Special features include: behind-the-scenes, making-ofs and deleted scenes for A, B, C, D, H, I, J, R, T, V and W; AXS TV’s “A Look at The ABCs of Death”; filmmaker commentary from more than 30 filmmakers; and theatrical trailer. (Video Services Corp)
Escape from Planet Earth (3D Blu-ray, Blu-ray DVD and Digital copy)
Entertainment One
Sibling rivals from the Planet BAAB, brainiac Gary Supernova (Rob Corddry) works all the gizmos at Mission Control, while his studly brother Scorch (Brendan Fraser) performs all the superhero stuff. But when Scorch is sent on an SOS operation to the Dark Planet (otherwise known as Earth) from which no alien has ever returned, it’s up to Gary to rescue him, their planet and the universe.
This is an enjoyable movie for all ages. Mr. James Bing is a snarky computer intelligence that always has a comment. Voiced by Ricky Gervais, it's even more amusing to hear him state the obvious or point out an error. Older viewers will be able to predict the direction of the story and what little "surprises" the characters have in store for each other, but that doesn't take away the fun from the viewing experience. The additional characters Gary encounters at the containment facility in Area 51 are also hilarious. They're all very intelligent and experts in their field, having invented key Earth advancements including Facebook. There are some clever jokes for adults incorporated into the dialogue, as well as some British humour. The action occurs at regular intervals and varies in type from threatening chases to food fights. Overall, it’s family friendly alien entertainment.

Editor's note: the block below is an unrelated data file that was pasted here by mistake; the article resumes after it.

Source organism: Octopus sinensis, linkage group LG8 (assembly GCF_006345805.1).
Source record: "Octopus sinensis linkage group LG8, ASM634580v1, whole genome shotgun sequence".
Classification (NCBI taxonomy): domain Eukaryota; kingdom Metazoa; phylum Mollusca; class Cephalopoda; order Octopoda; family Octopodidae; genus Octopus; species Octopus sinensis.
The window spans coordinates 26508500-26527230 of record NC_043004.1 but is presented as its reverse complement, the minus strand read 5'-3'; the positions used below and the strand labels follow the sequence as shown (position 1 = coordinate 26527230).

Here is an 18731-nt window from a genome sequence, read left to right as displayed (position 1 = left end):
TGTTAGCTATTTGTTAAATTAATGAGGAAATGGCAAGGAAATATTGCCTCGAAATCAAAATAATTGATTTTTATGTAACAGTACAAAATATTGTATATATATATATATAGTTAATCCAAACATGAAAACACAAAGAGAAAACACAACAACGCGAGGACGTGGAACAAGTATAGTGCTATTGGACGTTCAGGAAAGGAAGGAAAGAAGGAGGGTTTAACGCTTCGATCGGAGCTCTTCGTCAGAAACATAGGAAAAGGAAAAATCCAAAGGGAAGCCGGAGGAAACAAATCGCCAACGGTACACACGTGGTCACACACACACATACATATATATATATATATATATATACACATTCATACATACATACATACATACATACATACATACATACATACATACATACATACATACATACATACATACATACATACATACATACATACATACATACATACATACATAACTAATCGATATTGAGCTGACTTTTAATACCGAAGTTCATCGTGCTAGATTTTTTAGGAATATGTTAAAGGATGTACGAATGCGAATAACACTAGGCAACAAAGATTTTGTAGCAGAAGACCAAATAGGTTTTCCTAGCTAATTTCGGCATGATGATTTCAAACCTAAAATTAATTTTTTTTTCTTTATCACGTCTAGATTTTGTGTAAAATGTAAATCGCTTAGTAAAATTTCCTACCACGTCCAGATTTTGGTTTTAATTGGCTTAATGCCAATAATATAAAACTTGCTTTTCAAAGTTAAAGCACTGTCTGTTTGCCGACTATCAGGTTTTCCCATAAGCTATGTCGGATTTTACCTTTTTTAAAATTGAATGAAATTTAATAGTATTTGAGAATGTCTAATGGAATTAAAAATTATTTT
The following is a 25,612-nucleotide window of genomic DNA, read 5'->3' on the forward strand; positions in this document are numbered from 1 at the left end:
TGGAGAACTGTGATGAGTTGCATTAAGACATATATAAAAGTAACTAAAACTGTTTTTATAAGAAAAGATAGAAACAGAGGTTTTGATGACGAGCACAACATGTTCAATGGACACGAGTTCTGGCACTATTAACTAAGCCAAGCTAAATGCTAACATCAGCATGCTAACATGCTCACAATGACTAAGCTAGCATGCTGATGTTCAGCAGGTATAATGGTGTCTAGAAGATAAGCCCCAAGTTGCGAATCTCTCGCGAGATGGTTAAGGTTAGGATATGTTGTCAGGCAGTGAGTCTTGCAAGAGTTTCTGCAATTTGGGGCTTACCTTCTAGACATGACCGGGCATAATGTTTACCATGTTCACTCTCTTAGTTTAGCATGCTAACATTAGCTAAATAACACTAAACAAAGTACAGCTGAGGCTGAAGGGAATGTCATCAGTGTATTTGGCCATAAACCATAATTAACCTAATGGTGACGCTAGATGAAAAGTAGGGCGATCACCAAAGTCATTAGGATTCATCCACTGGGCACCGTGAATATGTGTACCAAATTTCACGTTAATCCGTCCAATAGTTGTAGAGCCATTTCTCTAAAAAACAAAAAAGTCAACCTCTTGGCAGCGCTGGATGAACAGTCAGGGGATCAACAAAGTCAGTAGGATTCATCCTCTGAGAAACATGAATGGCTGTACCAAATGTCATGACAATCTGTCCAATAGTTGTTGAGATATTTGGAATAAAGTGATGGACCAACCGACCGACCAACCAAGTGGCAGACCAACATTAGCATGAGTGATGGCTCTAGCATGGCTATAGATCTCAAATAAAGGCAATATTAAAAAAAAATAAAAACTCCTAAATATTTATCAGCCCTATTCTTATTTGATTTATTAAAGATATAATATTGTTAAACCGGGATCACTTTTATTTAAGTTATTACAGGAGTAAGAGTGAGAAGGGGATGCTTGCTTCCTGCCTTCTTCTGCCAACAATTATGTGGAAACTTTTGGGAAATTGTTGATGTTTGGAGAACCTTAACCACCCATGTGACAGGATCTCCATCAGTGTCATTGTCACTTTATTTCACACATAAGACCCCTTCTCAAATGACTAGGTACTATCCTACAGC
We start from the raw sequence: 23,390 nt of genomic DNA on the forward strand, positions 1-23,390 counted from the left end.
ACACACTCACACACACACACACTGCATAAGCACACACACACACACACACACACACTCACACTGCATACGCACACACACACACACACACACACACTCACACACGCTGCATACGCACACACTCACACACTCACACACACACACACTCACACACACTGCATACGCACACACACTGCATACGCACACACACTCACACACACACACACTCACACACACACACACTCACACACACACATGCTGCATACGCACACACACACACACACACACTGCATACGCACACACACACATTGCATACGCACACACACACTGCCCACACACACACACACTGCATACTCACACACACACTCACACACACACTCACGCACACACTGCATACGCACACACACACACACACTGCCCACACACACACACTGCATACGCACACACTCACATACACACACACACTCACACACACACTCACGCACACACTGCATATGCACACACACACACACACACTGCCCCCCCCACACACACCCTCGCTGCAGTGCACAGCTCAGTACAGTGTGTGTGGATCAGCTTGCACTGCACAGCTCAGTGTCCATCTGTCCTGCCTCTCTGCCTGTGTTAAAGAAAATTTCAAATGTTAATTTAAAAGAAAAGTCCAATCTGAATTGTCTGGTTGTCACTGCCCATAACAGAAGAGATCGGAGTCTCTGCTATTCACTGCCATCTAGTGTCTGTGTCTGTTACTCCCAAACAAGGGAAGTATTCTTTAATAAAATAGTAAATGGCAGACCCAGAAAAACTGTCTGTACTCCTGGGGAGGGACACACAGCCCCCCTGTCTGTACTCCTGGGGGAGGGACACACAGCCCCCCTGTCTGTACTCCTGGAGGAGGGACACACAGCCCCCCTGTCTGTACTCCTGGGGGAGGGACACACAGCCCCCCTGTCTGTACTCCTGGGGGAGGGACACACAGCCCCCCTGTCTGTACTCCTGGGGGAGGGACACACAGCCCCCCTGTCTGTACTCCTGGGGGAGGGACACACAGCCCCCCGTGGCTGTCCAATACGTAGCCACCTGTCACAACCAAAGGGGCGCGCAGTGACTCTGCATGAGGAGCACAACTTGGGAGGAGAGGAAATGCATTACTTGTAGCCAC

Special features include: commentary by director Cal Brunker; alternate and deleted scenes; making-of featurette; “How to Make an Animated Feature” with Brunker; and music featurettes with Delta Rae, Owl City and Cody Simpson. (Entertainment One)
Funeral Kings (DVD)
Entertainment One
It's always a good day for a funeral at St. Mark's Middle School. Andy (Dylan Hartigan) and Charlie (Alex Maizus), two altar servers, don't just get to miss class anytime a parishioner kicks the bucket, they cut out early and play hooky as soon as the service is over. Eventually their irreverent personalities will put them in situations that are too big for them to handle. When Bobby (Brandon Waltz), a 16-year-old dropout and former altar boy, hides a padlocked trunk in Andy's bedroom, he explicitly tells Andy not to open it. In spite of the warning, Andy and Charlie do whatever it takes to get inside. They crack it open to find just what they had hoped for--fireworks, cigarettes, even dirty magazines. The most alluring of all the contraband, however, is the piece they didn't expect: gleaming back at them is a small, silver, .38-caliber revolver enticing the boys to get in over their heads.